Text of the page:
So it may pass, but not necessarily “will” pass. Not quite yet. EU citizens have been betrayed. It may work out ok, but it’s not what we were promised.

  • lucklucky

    It is good, but i would not be surprised if the British version is worse – after all they voted for it. I don’t think UK is much better than EU in regulation.

  • Nico

    @neon: Are you a UK citizen? If so I’d expect your SO gets to stay — anything else would be perverse.

    Is it really true that the Brexit bill denies residency to EU citizens residing in the UK at the time of Brexit? Does the government intend to not grant that?

  • neonsnake

    Hi Nico – the bill should grant residency to all EU citizens resident in the UK, but there are some hoops – applications and so on.

    The issue is that before the referendum, we were told it would be automatically granted, and instead they have to apply, with proof of continued residence for 5 years (which we don’t meet), so the girls are currently “pre-settled”.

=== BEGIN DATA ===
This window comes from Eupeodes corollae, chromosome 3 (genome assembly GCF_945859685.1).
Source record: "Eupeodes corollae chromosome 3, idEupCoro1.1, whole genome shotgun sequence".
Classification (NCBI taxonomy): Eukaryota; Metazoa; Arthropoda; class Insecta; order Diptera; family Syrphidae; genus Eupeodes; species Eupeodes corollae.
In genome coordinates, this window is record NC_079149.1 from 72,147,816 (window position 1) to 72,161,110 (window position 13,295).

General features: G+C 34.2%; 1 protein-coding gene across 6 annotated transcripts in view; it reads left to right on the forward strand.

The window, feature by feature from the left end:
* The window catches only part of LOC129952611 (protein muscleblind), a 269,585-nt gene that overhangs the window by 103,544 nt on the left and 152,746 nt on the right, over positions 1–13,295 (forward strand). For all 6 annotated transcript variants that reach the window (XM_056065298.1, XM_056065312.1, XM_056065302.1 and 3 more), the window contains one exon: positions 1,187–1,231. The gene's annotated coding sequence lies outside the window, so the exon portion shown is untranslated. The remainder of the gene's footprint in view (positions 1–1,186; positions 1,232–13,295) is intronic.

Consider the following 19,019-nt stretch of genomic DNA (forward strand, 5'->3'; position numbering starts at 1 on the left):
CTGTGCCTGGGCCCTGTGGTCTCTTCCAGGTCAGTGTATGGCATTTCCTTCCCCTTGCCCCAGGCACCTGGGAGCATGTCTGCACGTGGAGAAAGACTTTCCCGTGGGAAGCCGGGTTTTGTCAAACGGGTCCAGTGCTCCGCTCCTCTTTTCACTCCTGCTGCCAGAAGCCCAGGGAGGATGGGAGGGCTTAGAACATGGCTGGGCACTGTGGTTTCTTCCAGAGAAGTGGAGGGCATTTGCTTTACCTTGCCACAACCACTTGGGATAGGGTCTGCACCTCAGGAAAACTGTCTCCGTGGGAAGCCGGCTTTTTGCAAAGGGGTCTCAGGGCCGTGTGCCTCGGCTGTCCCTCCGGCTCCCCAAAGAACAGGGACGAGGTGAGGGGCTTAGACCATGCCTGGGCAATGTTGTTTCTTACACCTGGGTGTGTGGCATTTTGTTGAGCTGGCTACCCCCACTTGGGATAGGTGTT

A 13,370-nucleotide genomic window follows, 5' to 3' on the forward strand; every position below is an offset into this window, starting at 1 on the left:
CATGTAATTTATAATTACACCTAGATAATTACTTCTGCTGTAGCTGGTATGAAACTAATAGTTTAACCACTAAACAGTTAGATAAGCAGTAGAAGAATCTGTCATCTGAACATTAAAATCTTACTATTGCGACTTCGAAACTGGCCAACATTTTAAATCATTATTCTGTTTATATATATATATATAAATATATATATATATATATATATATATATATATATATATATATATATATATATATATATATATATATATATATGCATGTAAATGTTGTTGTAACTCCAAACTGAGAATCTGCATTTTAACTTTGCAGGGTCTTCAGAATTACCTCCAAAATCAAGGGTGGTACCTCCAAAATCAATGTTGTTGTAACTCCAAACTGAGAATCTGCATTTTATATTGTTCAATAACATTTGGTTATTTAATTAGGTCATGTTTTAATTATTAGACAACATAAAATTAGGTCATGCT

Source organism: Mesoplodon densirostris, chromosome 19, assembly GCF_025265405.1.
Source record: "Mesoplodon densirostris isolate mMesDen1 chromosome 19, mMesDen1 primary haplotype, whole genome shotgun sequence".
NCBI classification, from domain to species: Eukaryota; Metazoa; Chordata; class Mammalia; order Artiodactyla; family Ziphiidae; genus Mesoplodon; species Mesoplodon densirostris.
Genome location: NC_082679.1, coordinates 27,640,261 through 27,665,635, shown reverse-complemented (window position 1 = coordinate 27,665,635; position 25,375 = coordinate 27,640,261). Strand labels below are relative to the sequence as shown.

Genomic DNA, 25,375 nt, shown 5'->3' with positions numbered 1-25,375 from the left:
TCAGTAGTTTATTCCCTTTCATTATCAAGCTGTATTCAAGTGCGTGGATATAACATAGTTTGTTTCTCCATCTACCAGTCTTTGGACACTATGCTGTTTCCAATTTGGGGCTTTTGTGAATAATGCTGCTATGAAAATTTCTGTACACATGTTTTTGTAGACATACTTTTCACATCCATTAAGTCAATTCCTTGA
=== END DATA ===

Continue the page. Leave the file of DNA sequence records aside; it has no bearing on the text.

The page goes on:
As they reach 5 years in next couple of years, they should then get “settled” status, and all will be well, and theoretically they get all the rights they had before.

    99% sure it will all work out, but Brexit has been such a rollercoaster that some nervousness is appropriate, especially when the consequences will involve upheaval if it doesn’t work out.

  • Nico (January 27, 2020 at 7:32 pm), I suspect John meant his SO was a remainer, not a remoaner (or neither but just personally concerned for ease of travel to and from France).